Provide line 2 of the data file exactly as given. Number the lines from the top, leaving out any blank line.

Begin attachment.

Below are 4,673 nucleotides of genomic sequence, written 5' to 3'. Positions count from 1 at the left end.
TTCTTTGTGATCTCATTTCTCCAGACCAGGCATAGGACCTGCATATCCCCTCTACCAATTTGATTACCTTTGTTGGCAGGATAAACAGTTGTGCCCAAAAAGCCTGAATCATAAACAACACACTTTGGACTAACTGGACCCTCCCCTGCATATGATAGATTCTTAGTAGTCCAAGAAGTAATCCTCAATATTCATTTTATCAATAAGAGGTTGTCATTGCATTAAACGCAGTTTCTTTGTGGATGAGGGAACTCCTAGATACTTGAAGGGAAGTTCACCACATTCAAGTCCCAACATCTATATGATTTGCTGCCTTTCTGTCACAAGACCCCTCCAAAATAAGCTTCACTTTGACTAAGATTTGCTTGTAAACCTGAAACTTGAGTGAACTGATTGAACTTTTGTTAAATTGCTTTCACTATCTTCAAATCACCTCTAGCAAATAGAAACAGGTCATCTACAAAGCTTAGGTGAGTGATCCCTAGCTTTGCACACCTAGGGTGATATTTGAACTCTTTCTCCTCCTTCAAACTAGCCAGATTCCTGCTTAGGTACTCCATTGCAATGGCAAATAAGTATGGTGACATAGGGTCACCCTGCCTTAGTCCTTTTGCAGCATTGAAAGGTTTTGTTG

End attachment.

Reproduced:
TTCTTTGTGATCTCATTTCTCCAGACCAGGCATAGGACCTGCATATCCCCTCTACCAATTTGATTACCTTTGTTGGCAGGATAAACAGTTGTGCCCAAAAAGCCTGAATCATAAACAACACACTTTGGACTAACTGGACCCTCCCCTGCATATGATAGATTCTTAGTAGTCCAAGAAGTAATCCTCAATATTCATTTTATCAATAAGAGGTTGTCATTGCATTAAACGCAGTTTCTTTGTGGATGAGGGAACTCCTAGATACTTGAAGGGAAGTTCACCACATTCAAGTCCCAACATCTATATGATTTGCTGCCTTTCTGTCACAAGACCCCTCCAAAATAAGCTTCACTTTGACTAAGATTTGCTTGTAAACCTGAAACTTGAGTGAACTGATTGAACTTTTGTTAAATTGCTTTCACTATCTTCAAATCACCTCTAGCAAATAGAAACAGGTCATCTACAAAGCTTAGGTGAGTGATCCCTAGCTTTGCACACCTAGGGTGATATTTGAACTCTTTCTCCTCCTTCAAACTAGCCAGATTCCTGCTTAGGTACTCCATTGCAATGGCAAATAAGTATGGTGACATAGGGTCACCCTGCCTTAGTCCTTTTGCAGCATTGAAAGGTTTTGTTG